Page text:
Although already very impressive, GAI is really a toddler bumping into tables as it shakily learns to walk. If this much is possible already, I'm very curious and excited to see what novel applications arise in the short and medium term. Extra exciting is how quickly things are progressing. OpenAI first released ChatGPT in Dec 22, hit 1M users within 5 days (!!), and within 3 months we've seen substantial step functions of improvement plus a breakneck pace of industrial and consumer applications. A lot is going to change in a lot of directions within the next 12 months.

The positive applications are substantial and notable. We'll be able to organize human knowledge in ever more useful and accessible ways. Creative professionals will be able to make ever more interesting and complex art in a fraction of the time for a fraction of the cost. Knowledge workers are already cutting busy work and saving significant resources - time first and foremost - with equal or even better output. I know doctors who are applying these tools for precision medicine and say GAI recommendations reading patient files are as good or better than human doctors. Appropriately bounded and used, GAI can time, money, energy, and human lives.

And, the negative applications are just as or more substantial.

Uneasy veering on terrified

Starting now, I assume everything I read, see, watch, or hear to be generated partially or entirely by AI. Most of the time, that's just fine. But it irrevocably drops signal to noise in a subtle and intense way.

When barriers to entry lower, as was the case with Photoshop, smartphone cameras, and music simulators, it means a lot more people can make a lot more trash content a lot more quickly. The speed of GAI is so extreme that we will certainly see a mass proliferation of mediocre content that will be oozing out of every conceivable nook and cranny of society.

As I'm partial to written word, I'm especially concerned about the echo chamber of AI generating content by training on content generated by AI. As  Dan Shipper has written ,  GAI can be a great brainstorming partner to improve writing skills . The vast majority of folks, though, will side-step the thinking and learning phases and just have GAI write m'eh content that sounds good enough. Just like TV and social media have eroded the average attention span and creative capacity, so too I expect GAI to further dilute average writing skill and imaginative capacity.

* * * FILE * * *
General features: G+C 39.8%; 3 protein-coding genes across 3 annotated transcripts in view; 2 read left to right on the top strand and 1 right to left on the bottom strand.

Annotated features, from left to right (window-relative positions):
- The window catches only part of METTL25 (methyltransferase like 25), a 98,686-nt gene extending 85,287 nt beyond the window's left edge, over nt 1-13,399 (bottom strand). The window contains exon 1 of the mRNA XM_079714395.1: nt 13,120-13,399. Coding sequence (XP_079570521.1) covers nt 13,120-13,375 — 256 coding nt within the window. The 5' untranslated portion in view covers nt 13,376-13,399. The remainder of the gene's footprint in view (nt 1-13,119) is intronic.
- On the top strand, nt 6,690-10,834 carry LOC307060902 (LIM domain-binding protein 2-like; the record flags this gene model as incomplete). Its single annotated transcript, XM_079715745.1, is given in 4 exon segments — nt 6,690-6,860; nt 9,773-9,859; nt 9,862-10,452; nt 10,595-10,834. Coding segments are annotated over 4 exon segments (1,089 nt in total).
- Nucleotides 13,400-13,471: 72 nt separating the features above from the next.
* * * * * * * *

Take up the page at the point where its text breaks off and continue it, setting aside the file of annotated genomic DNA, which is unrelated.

At worst, the proliferation of GAI citing GAI content creates a warped hall of mirrors that best serves malicious actors. After the "fake news" election cycle in the US, institutional trust is already at an all-time low. And the scariest thing is that GAI's hallucinations - the technical term for generated text that's factually incorrect - are compelling, well-reasoned, and often *sound* right. That means only subject matter experts can discern fact from fiction and, in a society becoming intellectually shallower with shorter attention spans, I doubt many will go to the necessary lengths to identify trustworthy sources then verify GAI content against fact. Amplified to the logical dystopian conclusion, society becomes ever more confused and entrenched in attitudes and behaviors shaped by nefarious intent. I've already seen my spam tick up notably, and convincing misinformation is right around the corner. If we thought  Cambridge Analytica  was bad ...


Overall, I came away from the weekend convinced that GAI is a powerful tool to address the first gap of Thriving. For that reason alone, and many more still, I must learn to wield this tool with skill and grace.

Also, there are significant drawbacks to GAI's impact on society. I have no idea how those can be mitigated beyond personally managing it's impact in my sphere of influence.

I will continue to learn and grow in this domain.